The comments section in this old posting is probably the most incredible discussion in this site’s history that I recommend everyone read. Markle continued to proclaim his innocence using many of the same claims he used before. However, when I confronted him to post the trial’s transcript for everyone to read he refused to. Being able to read the transcripts would clear up a lot of the speculation and unknown facts discussed previously in this posting. The fact that he does not want to post the transcripts for people like myself to scrutinize further shows in my opinion he has something to hide.
As if the saga of Kenneth Markle could not get any stranger it does. It turns out that someone with the same name and age of Markle was arrested and sentenced to 7 years in jail for abusing his wife back in 2014:
A Lackawanna man who attacked his estranged wife when she arrived at his apartment last Halloween, then held off police for five hours before he agreed to surrender, got the maximum prison sentence this week.
State Supreme Court Justice Deborah A. Haendiges imposed the seven-year term on Kenneth Markle, 42, who had pleaded guilty to second-degree assault, according to Erie County District Attorney Frank A. Sedita III.
Before sentencing, Markle promised to become a productive member of society and asked the judge to give him the minimum prison sentence followed by probation.
But the judge told him that the only way she could ensure his wife’s safety was to sentence him to the maximum.
Prosecutors said Markle turned off all the lights in his apartment on Magnolia Street that evening and waited for his wife, then hit her in the head with a baseball bat and choked her. She fought him off and escaped with their child to a neighbor’s houses.
During the police standoff, he boasted through text messages, phone calls and social media that he was the cause of the standoff, which disrupted trick-or-treating on the block, prosecutors said.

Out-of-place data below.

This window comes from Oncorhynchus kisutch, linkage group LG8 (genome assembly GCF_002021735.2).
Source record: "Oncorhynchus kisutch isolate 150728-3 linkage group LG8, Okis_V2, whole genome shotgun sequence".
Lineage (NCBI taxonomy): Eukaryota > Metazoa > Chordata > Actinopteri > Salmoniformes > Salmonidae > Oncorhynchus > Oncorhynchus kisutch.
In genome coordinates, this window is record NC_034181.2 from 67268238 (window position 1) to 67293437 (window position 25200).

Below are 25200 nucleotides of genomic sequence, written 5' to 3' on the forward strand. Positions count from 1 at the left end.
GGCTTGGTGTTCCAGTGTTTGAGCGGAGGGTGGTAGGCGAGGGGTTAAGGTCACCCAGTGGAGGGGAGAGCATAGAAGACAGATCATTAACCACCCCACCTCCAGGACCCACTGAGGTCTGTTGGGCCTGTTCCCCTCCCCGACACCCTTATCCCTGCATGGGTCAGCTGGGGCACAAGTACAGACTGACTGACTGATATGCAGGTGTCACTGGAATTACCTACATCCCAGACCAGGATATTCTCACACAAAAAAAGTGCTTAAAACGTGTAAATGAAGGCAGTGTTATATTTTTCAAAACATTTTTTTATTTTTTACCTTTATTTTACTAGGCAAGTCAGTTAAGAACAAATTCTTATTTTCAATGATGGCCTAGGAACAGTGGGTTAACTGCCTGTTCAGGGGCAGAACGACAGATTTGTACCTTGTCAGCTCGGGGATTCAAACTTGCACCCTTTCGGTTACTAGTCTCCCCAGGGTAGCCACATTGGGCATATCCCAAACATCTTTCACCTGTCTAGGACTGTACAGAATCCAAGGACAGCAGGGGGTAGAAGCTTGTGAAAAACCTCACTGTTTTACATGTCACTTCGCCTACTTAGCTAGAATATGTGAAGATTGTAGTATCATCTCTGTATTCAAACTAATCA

Sedita credited Lackawanna police for resolving the standoff peacefully without further harm to anyone. [Buffalo News]
Is it the same Markle I don’t know, but it is highly coincidental that the guy has the same name and is of the same age.
Unlike other major crimes committed in Korea by US servicemembers, the legacy of this particular crime continues to lurk. Every time there is a major GI crime incident in Korea the Markle murder case comes back up for discussion. Due to Markle continuing to proclaim his innocence I hope this posting helps people to make up their own minds in regards to his guilt or innocence. I think it is pretty clear that Private Markle committed the crime he was sentenced and convicted of based on the media reports and second hand information I have received. If Markle would post the transcripts he proclaims would clear him of the crime then maybe I would have a change of opinion. However, he has refused to do so which I take to mean that there is further evidence that Markle does not want the public to read in those transcripts. Overall though this case really should be taken up by one of the true crime shows. It would be interesting to see what the resources from CBS’s 48 Hours or NBC’s Dateline could dig up on this old case. I would not be surprised however if their conclusions would ultimately match what I believe in this case, that Markle was the killer.
Note:You can read more GI Flashbacks articles by clicking on the below link:
College students and police officers celebrate the 70th anniversary of Korea’s liberation from Japan’s 1910-45 colonial rule with a performance at a plaza in front of Cheongnyangni Station in Seoul on Aug. 1, 2015. (Yonhap)